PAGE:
30 Lincoln Plaza

1884 Broadway, 21 West 62nd Street and 22 West 63rd Street

Block 1115 Lot 17

Many bay windows

30 Lincoln Center, center, has many bay windows

By Carter B. Horsley

The Lincoln Center for The Performing Arts was planned not only to create a major new cultural center for the city but also as an important urban renewal project for the Upper West Side.

Two of the most important major private projects to be developed in the area after the center opened were built by the Milstein Organization, this building and the 40-story tower at One Lincoln Plaza at 20 West 64th Street.

Tower with bay windows rises from low-rise base

Tower with bay windows rises from low-rise base

Both were major apartment buildings facing the center along the east side of Broadway. Both were designed by Philip Birnbaum and generated considerable controversy when they wre built because of their large size and their design.

This was the second of the two.

View from the southwest

View from the southwest

Both the Milstein buildings are interesting and not without their urbanistic virtues, even if they are not masterpieces. They both have high arcades along Broadway and towers that maintain the angled "street-wall" of Broadway. They also both have fairly unusually massing by Manhattan standards.

The first building, One Lincoln Plaza, is a condominium and was erected in 1974. It has a relatively plain facade that is patterned with vertical accents with beige and dark brown bricks.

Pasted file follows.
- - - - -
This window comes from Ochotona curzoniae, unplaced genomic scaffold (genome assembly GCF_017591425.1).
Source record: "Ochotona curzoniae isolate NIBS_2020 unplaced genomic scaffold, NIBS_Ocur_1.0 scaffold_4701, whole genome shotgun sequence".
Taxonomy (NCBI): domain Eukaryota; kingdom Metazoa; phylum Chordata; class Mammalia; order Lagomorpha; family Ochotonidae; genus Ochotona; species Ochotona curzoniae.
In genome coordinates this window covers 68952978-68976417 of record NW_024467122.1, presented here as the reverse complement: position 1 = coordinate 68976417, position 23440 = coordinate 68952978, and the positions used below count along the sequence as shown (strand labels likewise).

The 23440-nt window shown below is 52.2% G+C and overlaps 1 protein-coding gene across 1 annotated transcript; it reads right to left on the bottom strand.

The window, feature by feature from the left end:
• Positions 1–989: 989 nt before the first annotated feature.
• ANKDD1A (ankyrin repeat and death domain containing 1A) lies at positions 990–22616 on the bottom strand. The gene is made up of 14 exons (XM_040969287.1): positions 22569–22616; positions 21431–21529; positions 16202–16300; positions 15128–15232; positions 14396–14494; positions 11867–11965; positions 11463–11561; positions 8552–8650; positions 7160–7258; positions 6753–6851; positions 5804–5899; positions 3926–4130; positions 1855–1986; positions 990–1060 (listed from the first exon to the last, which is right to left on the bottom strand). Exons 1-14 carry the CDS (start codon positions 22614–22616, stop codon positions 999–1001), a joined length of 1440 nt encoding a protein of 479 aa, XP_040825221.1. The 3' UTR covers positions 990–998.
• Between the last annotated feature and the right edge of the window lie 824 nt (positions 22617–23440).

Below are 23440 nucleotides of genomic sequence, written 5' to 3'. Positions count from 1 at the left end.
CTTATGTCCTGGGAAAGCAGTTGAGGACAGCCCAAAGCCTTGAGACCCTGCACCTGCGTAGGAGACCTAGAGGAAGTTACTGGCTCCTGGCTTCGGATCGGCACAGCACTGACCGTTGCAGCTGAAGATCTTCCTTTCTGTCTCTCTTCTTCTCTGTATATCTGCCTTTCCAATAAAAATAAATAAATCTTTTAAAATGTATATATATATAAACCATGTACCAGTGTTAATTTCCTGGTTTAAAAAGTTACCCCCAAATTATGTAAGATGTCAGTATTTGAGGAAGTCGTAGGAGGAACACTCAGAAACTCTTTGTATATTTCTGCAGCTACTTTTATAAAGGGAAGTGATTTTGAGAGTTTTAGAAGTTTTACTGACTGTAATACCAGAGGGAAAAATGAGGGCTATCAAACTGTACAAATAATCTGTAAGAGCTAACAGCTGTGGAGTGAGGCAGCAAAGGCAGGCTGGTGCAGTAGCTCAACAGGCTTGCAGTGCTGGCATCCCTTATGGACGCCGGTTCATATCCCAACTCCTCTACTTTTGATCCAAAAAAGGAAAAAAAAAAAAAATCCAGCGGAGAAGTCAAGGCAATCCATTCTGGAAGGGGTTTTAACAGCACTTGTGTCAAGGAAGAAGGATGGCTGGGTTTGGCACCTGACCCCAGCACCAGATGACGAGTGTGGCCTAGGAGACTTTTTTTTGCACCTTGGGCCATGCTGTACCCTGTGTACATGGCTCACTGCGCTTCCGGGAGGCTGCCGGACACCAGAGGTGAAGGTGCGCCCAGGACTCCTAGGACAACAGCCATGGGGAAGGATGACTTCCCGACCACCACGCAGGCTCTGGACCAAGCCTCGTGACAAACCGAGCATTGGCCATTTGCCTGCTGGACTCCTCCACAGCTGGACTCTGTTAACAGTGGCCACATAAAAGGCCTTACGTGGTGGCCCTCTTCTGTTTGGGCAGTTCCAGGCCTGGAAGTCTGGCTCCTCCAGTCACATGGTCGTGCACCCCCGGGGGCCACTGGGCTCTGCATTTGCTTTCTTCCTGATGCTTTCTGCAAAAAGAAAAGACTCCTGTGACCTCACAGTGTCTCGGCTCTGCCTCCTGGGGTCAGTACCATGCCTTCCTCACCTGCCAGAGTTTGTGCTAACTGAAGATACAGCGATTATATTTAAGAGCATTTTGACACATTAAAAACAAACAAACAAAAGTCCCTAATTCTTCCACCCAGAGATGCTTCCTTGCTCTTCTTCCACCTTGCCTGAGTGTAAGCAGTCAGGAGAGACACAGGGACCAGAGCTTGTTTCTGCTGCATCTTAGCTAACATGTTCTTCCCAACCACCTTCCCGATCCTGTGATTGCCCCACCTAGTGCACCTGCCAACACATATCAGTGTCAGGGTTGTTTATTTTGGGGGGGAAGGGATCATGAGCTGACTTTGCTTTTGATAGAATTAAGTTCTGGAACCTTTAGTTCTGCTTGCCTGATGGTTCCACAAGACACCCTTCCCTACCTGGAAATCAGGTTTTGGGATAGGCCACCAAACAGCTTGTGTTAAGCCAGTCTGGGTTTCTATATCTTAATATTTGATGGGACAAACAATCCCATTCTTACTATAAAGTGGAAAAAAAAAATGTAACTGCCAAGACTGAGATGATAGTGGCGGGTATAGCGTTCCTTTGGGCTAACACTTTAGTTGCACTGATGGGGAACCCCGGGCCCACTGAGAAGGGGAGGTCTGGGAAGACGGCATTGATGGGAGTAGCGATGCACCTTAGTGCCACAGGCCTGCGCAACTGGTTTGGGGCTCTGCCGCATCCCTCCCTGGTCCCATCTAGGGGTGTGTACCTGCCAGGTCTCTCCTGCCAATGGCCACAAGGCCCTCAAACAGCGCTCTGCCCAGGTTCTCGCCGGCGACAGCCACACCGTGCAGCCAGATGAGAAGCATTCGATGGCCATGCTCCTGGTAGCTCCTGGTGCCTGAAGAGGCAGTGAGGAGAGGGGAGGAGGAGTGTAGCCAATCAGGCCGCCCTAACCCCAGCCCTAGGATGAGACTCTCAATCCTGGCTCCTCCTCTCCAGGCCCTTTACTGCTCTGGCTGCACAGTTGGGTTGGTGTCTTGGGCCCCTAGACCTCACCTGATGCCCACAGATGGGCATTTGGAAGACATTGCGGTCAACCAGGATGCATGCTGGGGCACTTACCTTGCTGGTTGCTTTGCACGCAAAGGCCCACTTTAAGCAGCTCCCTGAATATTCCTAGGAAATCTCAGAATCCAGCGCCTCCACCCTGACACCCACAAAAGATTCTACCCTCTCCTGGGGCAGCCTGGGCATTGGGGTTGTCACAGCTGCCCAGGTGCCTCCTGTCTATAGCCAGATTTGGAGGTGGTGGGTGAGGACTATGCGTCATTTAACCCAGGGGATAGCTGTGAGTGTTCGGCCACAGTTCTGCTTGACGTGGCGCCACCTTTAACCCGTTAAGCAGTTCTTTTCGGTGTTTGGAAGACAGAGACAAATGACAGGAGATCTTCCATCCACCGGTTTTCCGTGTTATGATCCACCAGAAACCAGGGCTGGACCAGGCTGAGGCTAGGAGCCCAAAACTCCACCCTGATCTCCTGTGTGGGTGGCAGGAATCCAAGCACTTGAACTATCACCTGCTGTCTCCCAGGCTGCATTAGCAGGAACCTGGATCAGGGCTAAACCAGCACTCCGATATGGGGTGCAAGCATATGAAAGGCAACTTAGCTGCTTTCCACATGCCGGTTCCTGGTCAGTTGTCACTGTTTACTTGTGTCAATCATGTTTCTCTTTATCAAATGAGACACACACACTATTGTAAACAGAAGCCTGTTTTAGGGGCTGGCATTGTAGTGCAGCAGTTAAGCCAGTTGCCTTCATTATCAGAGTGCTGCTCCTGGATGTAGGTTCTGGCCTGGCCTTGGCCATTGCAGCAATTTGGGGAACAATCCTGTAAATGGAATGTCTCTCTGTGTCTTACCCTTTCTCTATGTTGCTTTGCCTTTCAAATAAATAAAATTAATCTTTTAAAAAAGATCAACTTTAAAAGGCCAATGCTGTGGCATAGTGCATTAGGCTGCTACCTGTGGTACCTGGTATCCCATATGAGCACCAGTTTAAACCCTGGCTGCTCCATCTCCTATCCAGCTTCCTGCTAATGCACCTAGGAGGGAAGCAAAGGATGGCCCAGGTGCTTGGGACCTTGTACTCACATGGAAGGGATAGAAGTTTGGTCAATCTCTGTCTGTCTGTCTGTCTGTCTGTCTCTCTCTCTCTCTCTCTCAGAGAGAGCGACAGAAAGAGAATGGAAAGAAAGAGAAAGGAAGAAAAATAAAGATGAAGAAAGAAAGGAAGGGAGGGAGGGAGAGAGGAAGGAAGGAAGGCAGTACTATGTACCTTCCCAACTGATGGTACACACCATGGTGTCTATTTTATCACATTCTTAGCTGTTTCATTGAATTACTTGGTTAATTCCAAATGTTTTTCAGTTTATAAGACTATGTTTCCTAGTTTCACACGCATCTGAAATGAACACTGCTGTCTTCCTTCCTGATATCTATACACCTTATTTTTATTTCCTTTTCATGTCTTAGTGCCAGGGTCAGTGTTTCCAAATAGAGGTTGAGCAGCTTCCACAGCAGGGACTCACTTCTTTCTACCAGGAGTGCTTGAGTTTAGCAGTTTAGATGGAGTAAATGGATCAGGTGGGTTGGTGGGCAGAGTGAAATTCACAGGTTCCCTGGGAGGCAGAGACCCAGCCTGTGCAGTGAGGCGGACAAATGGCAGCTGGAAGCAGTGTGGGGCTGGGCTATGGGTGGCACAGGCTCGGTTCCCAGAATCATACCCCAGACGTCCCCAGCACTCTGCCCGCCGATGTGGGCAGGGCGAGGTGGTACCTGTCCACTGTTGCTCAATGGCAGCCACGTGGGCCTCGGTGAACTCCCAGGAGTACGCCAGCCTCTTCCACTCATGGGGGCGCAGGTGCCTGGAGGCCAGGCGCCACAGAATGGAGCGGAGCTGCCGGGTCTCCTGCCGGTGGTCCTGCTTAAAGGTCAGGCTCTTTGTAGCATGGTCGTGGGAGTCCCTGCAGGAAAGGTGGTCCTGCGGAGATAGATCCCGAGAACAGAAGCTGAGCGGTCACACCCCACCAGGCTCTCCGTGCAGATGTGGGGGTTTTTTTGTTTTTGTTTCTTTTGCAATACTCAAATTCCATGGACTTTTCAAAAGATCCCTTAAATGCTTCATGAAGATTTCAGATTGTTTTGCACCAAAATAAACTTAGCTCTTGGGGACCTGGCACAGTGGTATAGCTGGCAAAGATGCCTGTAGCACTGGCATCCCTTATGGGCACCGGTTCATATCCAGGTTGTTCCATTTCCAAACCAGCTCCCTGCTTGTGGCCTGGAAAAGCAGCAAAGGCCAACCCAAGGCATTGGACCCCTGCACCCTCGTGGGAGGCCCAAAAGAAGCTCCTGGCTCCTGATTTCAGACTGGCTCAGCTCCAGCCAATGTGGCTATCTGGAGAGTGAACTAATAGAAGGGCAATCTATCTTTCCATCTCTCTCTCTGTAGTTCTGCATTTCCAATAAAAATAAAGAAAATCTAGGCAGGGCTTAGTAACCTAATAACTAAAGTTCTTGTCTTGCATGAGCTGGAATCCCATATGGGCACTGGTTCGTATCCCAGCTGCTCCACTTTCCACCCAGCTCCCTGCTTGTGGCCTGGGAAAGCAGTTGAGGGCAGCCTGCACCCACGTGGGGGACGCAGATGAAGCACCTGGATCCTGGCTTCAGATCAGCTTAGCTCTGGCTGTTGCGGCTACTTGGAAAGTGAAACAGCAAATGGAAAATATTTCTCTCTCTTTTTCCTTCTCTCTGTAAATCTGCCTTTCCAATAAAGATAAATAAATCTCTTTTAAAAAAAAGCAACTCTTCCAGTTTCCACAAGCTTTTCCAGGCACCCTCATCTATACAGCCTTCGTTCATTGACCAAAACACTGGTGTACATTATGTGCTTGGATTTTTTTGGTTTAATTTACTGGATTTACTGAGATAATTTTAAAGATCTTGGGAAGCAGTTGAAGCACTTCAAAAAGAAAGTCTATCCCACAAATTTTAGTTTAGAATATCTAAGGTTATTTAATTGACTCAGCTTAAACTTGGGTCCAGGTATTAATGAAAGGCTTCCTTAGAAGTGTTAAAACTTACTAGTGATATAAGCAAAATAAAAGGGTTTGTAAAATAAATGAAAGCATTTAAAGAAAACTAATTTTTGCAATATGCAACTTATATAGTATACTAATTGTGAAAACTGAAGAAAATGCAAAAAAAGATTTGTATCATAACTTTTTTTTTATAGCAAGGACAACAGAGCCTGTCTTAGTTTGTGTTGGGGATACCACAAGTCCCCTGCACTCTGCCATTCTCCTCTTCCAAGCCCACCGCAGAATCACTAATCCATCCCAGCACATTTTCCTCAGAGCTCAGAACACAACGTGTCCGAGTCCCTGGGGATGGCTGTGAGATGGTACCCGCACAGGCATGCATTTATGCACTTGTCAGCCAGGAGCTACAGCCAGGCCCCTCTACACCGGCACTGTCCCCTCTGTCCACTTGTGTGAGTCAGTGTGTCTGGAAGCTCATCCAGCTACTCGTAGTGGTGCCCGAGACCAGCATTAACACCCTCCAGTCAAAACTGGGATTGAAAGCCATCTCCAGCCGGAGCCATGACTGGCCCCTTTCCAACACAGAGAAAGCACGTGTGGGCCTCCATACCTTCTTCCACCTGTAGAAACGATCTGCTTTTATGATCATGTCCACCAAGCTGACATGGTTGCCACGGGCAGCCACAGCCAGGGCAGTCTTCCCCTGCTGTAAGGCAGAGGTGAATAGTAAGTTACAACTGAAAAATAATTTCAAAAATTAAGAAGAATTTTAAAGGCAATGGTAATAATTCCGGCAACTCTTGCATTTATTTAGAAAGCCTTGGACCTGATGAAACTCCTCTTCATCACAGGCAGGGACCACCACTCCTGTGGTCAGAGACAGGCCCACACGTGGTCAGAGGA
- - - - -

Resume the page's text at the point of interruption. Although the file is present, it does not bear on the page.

View from the south

View from the south

This beige-brick building is far more complex as its Broadway facade is divided, above the arcaded base, into six rounded piers that provide many bay windows, probably more than on any other residential building in the city.

While the proportions and quality of finish are not highly refined, the overall form is interesting and a good contributor to the architectural eccentricity of the area, especially since it is not far from the Century apartment building on Central Park West that has some rounded forms at the rear of its twin towers.

Arcade

View showing its arcade at angled corner

While this building cannot compare with the architecturally distinguished bundled cylindrical form of the Corinthian apartment tower at First Avenue and 38th Street, and that of Lincoln Plaza Tower at 44 West 62nd Street, it has a much more desirable location and is significantly better than many other projects of its era. If it were clad in reflective glass and had bay windows also on its south side and a slightly taller profile, it would be one of the city's more impressive buildings.

Its arcade has lively retail activity that includes a small but excellent magazine store and a cineplex. The middle of the arcade has a broad entrance to the development's large and attractive mid-block plaza that is lushly landscaped and has a water element. Despite the fact that much of the plaza is often in the project's own shadow in the afternoon, it is one of the more popular in the city and a surprising and quiet oasis in this quite busy neighborhood.

View from the northwest

View from the northwest

The 33-story building was erected in 1980 and there are 21 apartments on most floors. There is a doorman and concierge, a garage, a driveway, a bicycle room, valet service and laundry facilities on every floor. The building has discrete air-conditioners and consistent fenestration. The building is also known as 1884 Broadway, 21 West 62nd Street and 22 West 63rd Street.

View from the south

View from the south

This neighborhood has been steadily improving and offers convenient public transportation and an abundance of restaurants and excellent shopping.

Central Park is a block away to the east.

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